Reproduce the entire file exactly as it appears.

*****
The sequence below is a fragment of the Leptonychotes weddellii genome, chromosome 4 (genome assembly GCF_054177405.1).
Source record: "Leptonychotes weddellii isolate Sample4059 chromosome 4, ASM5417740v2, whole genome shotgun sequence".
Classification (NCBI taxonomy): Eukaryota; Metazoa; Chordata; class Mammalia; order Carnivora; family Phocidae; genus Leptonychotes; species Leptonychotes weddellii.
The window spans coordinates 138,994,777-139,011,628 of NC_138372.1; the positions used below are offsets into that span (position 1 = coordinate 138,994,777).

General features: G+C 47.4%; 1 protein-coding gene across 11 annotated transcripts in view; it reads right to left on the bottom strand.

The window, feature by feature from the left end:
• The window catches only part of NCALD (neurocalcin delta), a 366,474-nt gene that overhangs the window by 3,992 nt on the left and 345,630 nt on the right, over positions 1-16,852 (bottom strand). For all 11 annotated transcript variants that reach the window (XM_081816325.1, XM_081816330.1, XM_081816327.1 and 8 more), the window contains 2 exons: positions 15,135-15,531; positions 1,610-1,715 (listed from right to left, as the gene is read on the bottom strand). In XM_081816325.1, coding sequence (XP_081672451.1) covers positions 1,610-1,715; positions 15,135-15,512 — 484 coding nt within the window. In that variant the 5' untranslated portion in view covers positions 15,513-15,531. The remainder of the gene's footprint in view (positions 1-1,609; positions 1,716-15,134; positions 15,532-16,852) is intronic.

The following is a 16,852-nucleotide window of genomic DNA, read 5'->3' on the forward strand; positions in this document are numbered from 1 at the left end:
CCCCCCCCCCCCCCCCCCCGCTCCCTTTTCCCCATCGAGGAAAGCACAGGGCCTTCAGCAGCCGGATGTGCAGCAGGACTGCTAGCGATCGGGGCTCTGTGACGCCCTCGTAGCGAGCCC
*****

The sequence below is a fragment of the Leptonychotes weddellii genome, chromosome 4 (genome assembly GCF_054177405.1).
Source record: "Leptonychotes weddellii isolate Sample4059 chromosome 4, ASM5417740v2, whole genome shotgun sequence".
Classification (NCBI taxonomy): Eukaryota; Metazoa; Chordata; class Mammalia; order Carnivora; family Phocidae; genus Leptonychotes; species Leptonychotes weddellii.
The window spans coordinates 138,994,777-139,011,628 of NC_138372.1; the positions used below are offsets into that span (position 1 = coordinate 138,994,777).

General features: G+C 47.4%; 1 protein-coding gene across 11 annotated transcripts in view; it reads right to left on the bottom strand.

The window, feature by feature from the left end:
• The window catches only part of NCALD (neurocalcin delta), a 366,474-nt gene that overhangs the window by 3,992 nt on the left and 345,630 nt on the right, over positions 1-16,852 (bottom strand). For all 11 annotated transcript variants that reach the window (XM_081816325.1, XM_081816330.1, XM_081816327.1 and 8 more), the window contains 2 exons: positions 15,135-15,531; positions 1,610-1,715 (listed from right to left, as the gene is read on the bottom strand). In XM_081816325.1, coding sequence (XP_081672451.1) covers positions 1,610-1,715; positions 15,135-15,512 — 484 coding nt within the window. In that variant the 5' untranslated portion in view covers positions 15,513-15,531. The remainder of the gene's footprint in view (positions 1-1,609; positions 1,716-15,134; positions 15,532-16,852) is intronic.

The following is a 16,852-nucleotide window of genomic DNA, read 5'->3' on the forward strand; positions in this document are numbered from 1 at the left end:
CCCCCCCCCCCCCCCCCCCGCTCCCTTTTCCCCATCGAGGAAAGCACAGGGCCTTCAGCAGCCGGATGTGCAGCAGGACTGCTAGCGATCGGGGCTCTGTGACGCCCTCGTAGCGAGCCC